Getting older, and living life better

Getting older, and living life better

Two different generations of ageing Singaporeans reflect on how recent Budget measures have shaped their plans and hopes for the future.

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Budget measures address a wide variety of issues that affect families, like healthcare, education and skills upgrading. Photo: Shutterstock

Age is not slowing Mdm S T Ng down.

The 85-year-old great-grandmother still enjoys going on long bus rides, shopping at the wet market near her home in Farrer Park, and walking to a temple at Moulmein to meet friends, even though she has to climb an overhead bridge each time.

Knowing her fondness for going out, Mdm Ng’s children regularly take her on car rides around Singapore as well as on overseas trips to countries like Thailand and Australia.

While she is outgoing and leads an active lifestyle, there is one place Mdm Ng has always been reluctant to go to until recently – the clinic. Like many people in her age group, she was concerned about healthcare costs.

However, this changed with the arrival of the Pioneer Generation Package (PGP) in 2014.

“I had to pay the full rate previously,” she said. “Now when I see a doctor, I pay a fraction. That makes me happy and grateful to be a Singaporean.”

HELP WITH MEDICAL BILLS

Under the PGP, seniors like Mdm Ng are included in the Community Health Assist Scheme, which subsidises their visits to general practitioners and dentists. They also receive an additional 50-per-cent discount on services and medications at polyclinics and specialist outpatient clinics.

Mdm Ng, who lives alone in a four-room flat with a helper, is thankful that the PGP reduced the financial impact of her husband’s medical bills before he passed away in 2017.

As her husband used to run his own vegetable retail business as a self-employed individual, he did not have Central Provident Fund (CPF) contributions like most employees. His healthcare costs – such as a knee operation – had to be paid for out-of-pocket prior to the government’s introduction of the PGP.

The PGP’s lifelong Medisave top-ups and subsidies for MediShield Life premiums gave both Mdm Ng and her late husband greater peace of mind when it came to medical procedures and hospitalisation.

Though her children give her a monthly allowance, Mdm Ng prefers to remain as financially independent as possible, relying on her savings. She also receives Goods and Service Tax (GST) vouchers and pays a concessionary foreign domestic worker (FDW) levy of S$60 a month.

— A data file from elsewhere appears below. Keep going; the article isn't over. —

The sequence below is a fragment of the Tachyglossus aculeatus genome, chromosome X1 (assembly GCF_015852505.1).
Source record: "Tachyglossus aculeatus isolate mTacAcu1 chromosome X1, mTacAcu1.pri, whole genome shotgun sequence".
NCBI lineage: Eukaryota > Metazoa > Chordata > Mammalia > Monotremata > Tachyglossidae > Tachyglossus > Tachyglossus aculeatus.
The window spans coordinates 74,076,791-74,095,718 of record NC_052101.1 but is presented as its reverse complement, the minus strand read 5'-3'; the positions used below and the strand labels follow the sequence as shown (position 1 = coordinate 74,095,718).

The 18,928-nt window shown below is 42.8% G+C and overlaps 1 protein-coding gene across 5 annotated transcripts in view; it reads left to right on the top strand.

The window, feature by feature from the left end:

“I have a good life,” she said. “This year, I pray that my family will continue to prosper and spend time together. I hope other elderly people in Singapore can enjoy the same. Perhaps the Government can support those who are lonely by providing more funding for activities and day trips, so that our generation can pass their time more meaningfully productively.”

LOOKING AHEAD TO THEIR GOLDEN YEARS

Mdm Ng’s son, Mr H M Tan and his wife, Mdm P K Tan, have big plans.

The couple, who are both turning 63 this year and employed in the construction and real estate industries respectively, are looking forward to their retirement. They live in a paid-up four-room flat in Bishan with their 29-year-old son, and plan to begin transitioning to a retirement lifestyle in several years. Their dream is to spend several months a year travelling and living in places both familiar and new.

“We have old friends who live in Perth and we enjoy visiting them,” said Mr Tan. “I would also like to spend a few weeks exploring the small towns in Japan by rail.”

MAKING NEW TIME FOR OLD HOBBIES

Besides travelling, the couple want to resume hobbies that they have had little time for in their younger days. For this, they have the assistance of the Merdeka Generation Package (MGP), which was announced in 2018.

Mr Tan is looking forward to catching the latest blockbusters at selected cinemas on Tuesdays when MGP beneficiaries pay S$4 for tickets. Mdm Tan recently completed a class on fashion styling that was paid for via her SkillsFuture Credit.

Both husband and wife have also received the MGP’s S$100 one-off top-up to their PAssion Silver Cards, which can be used for active ageing programmes, entry to ActiveSG pools and gyms, public transport and purchases at merchants accepting EZ-Link payment.

To stretch their dollar, they often buy groceries on Wednesdays, where MGP beneficiaries receive a 3-per-cent discount at NTUC FairPrice.

“The Merdeka package helps to ensure we can continue enjoying the quality of life that we are used to,” said Madam Tan. “Now that we are getting older, we have to undergo more regular health screenings. That’s where the Medisave top-ups and outpatient care subsidies come in handy.”

Mr Tan agreed. “The MGP helps us to prepare better for retirement. The wide range of discounts is also interesting and adds more fun to our lives. I hope the package will continue to be updated with more lifestyle benefits over time.”

Visit the Budget 2020 page to find out more about the Singapore Budget.

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